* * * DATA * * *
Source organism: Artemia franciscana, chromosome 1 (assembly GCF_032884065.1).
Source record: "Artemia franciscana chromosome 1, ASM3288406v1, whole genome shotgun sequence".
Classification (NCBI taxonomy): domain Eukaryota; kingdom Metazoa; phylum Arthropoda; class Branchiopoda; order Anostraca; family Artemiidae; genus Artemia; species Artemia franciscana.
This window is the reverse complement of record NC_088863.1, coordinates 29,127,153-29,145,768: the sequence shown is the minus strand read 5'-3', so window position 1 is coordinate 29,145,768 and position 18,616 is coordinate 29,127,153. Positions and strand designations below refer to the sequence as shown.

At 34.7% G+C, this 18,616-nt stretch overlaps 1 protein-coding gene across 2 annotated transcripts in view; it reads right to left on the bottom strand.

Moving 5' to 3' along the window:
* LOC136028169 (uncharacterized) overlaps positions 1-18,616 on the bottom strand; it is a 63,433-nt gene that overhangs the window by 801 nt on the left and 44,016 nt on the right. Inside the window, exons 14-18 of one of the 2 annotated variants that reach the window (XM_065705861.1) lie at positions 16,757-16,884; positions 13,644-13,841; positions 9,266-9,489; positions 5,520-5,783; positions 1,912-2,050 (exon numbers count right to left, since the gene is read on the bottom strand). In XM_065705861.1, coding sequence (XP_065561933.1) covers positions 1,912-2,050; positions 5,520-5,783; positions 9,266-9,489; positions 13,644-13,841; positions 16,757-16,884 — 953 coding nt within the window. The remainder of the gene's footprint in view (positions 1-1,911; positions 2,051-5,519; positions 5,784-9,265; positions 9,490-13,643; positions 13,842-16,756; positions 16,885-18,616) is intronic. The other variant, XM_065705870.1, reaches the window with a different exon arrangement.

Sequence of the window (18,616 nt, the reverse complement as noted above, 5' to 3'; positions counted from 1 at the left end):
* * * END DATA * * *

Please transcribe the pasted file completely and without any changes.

Source organism: Artemia franciscana, chromosome 1 (assembly GCF_032884065.1).
Source record: "Artemia franciscana chromosome 1, ASM3288406v1, whole genome shotgun sequence".
Classification (NCBI taxonomy): domain Eukaryota; kingdom Metazoa; phylum Arthropoda; class Branchiopoda; order Anostraca; family Artemiidae; genus Artemia; species Artemia franciscana.
This window is the reverse complement of record NC_088863.1, coordinates 29,127,153-29,145,768: the sequence shown is the minus strand read 5'-3', so window position 1 is coordinate 29,145,768 and position 18,616 is coordinate 29,127,153. Positions and strand designations below refer to the sequence as shown.

At 34.7% G+C, this 18,616-nt stretch overlaps 1 protein-coding gene across 2 annotated transcripts in view; it reads right to left on the bottom strand.

Moving 5' to 3' along the window:
* LOC136028169 (uncharacterized) overlaps positions 1-18,616 on the bottom strand; it is a 63,433-nt gene that overhangs the window by 801 nt on the left and 44,016 nt on the right. Inside the window, exons 14-18 of one of the 2 annotated variants that reach the window (XM_065705861.1) lie at positions 16,757-16,884; positions 13,644-13,841; positions 9,266-9,489; positions 5,520-5,783; positions 1,912-2,050 (exon numbers count right to left, since the gene is read on the bottom strand). In XM_065705861.1, coding sequence (XP_065561933.1) covers positions 1,912-2,050; positions 5,520-5,783; positions 9,266-9,489; positions 13,644-13,841; positions 16,757-16,884 — 953 coding nt within the window. The remainder of the gene's footprint in view (positions 1-1,911; positions 2,051-5,519; positions 5,784-9,265; positions 9,490-13,643; positions 13,842-16,756; positions 16,885-18,616) is intronic. The other variant, XM_065705870.1, reaches the window with a different exon arrangement.

Sequence of the window (18,616 nt, the reverse complement as noted above, 5' to 3'; positions counted from 1 at the left end):